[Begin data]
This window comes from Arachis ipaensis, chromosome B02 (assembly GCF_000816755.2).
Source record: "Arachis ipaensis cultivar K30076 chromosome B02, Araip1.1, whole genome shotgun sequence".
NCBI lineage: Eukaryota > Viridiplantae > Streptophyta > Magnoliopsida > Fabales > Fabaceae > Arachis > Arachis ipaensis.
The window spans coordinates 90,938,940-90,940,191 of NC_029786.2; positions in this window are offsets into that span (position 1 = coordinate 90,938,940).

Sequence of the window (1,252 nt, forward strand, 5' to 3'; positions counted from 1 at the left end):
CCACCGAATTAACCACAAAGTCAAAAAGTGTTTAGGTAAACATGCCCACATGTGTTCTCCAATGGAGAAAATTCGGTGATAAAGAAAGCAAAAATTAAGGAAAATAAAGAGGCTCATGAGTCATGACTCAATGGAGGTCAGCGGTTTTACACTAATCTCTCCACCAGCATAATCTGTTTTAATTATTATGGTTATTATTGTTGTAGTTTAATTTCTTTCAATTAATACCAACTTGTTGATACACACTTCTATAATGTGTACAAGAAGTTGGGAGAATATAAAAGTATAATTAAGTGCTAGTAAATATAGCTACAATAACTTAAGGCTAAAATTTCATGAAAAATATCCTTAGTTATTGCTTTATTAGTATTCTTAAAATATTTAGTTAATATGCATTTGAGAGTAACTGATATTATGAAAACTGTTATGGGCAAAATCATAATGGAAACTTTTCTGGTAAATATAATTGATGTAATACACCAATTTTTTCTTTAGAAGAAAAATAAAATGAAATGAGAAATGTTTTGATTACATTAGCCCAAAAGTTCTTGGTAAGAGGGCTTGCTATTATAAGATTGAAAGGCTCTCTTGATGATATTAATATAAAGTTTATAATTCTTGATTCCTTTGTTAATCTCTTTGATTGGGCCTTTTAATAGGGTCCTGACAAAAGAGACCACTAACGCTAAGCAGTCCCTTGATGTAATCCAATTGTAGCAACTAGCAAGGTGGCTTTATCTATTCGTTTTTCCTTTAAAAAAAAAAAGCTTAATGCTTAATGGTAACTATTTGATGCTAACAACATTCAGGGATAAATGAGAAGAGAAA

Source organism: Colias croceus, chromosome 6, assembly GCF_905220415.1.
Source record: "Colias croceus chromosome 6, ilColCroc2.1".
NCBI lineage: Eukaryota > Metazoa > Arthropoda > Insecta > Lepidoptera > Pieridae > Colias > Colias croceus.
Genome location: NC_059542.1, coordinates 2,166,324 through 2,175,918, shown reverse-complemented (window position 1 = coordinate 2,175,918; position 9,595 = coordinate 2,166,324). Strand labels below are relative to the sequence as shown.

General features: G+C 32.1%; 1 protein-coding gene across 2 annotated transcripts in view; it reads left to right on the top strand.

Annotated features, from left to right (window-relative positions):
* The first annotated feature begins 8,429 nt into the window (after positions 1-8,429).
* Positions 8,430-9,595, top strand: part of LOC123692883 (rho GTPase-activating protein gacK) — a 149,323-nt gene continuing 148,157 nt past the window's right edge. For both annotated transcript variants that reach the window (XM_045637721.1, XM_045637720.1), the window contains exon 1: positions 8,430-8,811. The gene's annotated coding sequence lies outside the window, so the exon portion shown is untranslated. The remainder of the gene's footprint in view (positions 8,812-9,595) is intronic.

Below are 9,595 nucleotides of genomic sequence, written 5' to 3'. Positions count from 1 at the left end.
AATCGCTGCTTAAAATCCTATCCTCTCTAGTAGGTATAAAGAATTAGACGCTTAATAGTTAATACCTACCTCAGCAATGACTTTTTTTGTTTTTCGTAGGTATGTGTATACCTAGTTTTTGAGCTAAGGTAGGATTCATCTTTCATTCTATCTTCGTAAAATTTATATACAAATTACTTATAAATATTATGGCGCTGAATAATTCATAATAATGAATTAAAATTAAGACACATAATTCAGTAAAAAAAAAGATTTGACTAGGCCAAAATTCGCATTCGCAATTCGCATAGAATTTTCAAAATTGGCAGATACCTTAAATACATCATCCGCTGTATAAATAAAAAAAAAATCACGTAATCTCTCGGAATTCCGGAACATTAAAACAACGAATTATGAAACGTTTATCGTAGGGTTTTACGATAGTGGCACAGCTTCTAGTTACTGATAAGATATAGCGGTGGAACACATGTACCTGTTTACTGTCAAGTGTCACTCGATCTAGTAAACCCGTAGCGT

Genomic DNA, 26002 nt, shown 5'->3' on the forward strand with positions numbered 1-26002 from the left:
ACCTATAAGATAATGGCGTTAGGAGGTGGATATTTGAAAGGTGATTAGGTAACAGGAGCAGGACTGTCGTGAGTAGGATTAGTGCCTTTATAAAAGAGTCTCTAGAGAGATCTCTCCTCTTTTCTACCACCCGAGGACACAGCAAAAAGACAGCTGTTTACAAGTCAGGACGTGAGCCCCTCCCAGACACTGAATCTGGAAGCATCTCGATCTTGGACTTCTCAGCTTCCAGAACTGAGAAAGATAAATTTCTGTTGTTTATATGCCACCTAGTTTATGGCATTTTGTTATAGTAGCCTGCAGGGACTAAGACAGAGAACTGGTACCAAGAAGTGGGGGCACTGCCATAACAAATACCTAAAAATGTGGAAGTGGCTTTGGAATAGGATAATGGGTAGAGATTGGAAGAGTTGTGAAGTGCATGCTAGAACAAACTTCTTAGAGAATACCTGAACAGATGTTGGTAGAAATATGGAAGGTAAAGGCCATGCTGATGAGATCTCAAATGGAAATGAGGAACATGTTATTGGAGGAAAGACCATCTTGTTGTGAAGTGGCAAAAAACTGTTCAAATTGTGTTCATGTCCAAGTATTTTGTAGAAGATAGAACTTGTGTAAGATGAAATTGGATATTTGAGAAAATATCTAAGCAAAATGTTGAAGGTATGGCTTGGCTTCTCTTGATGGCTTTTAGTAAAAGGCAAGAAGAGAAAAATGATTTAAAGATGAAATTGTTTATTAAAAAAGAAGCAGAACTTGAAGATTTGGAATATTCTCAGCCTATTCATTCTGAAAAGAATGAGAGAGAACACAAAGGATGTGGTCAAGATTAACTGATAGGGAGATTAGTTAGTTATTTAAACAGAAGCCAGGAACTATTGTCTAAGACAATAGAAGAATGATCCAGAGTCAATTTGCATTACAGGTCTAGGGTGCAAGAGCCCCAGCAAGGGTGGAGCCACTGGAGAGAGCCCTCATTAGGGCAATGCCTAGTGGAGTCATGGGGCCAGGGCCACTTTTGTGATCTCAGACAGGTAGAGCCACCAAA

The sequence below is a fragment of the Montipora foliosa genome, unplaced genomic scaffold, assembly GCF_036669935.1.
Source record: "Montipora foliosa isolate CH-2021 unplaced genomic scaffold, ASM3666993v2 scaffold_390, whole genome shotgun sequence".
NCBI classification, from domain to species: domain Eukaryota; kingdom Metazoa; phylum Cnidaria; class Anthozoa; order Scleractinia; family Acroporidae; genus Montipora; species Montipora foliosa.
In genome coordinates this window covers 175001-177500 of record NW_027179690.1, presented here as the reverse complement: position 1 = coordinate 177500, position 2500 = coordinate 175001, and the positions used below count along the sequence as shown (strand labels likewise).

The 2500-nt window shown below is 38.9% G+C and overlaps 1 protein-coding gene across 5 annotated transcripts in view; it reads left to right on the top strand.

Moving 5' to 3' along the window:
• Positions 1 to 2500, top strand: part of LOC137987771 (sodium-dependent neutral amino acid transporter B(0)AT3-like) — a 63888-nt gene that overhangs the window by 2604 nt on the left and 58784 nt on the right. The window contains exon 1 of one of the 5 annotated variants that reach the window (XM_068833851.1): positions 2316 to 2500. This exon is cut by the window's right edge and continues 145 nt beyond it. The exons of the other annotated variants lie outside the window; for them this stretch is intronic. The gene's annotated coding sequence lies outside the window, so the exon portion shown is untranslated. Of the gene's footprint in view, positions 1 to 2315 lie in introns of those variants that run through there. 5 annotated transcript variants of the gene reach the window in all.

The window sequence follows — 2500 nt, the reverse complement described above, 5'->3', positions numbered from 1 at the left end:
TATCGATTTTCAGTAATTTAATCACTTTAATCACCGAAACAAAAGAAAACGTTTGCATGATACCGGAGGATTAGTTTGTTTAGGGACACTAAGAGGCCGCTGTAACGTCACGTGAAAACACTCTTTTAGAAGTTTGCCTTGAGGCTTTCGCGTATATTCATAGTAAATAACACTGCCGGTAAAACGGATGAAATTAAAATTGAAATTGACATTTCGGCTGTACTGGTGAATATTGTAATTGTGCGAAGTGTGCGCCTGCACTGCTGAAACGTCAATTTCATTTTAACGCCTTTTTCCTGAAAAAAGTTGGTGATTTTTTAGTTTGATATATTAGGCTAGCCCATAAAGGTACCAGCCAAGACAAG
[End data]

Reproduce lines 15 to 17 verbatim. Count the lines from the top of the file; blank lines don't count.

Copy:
Below are 9,595 nucleotides of genomic sequence, written 5' to 3'. Positions count from 1 at the left end.
AATCGCTGCTTAAAATCCTATCCTCTCTAGTAGGTATAAAGAATTAGACGCTTAATAGTTAATACCTACCTCAGCAATGACTTTTTTTGTTTTTCGTAGGTATGTGTATACCTAGTTTTTGAGCTAAGGTAGGATTCATCTTTCATTCTATCTTCGTAAAATTTATATACAAATTACTTATAAATATTATGGCGCTGAATAATTCATAATAATGAATTAAAATTAAGACACATAATTCAGTAAAAAAAAAGATTTGACTAGGCCAAAATTCGCATTCGCAATTCGCATAGAATTTTCAAAATTGGCAGATACCTTAAATACATCATCCGCTGTATAAATAAAAAAAAAATCACGTAATCTCTCGGAATTCCGGAACATTAAAACAACGAATTATGAAACGTTTATCGTAGGGTTTTACGATAGTGGCACAGCTTCTAGTTACTGATAAGATATAGCGGTGGAACACATGTACCTGTTTACTGTCAAGTGTCACTCGATCTAGTAAACCCGTAGCGT

Genomic DNA, 26002 nt, shown 5'->3' on the forward strand with positions numbered 1-26002 from the left: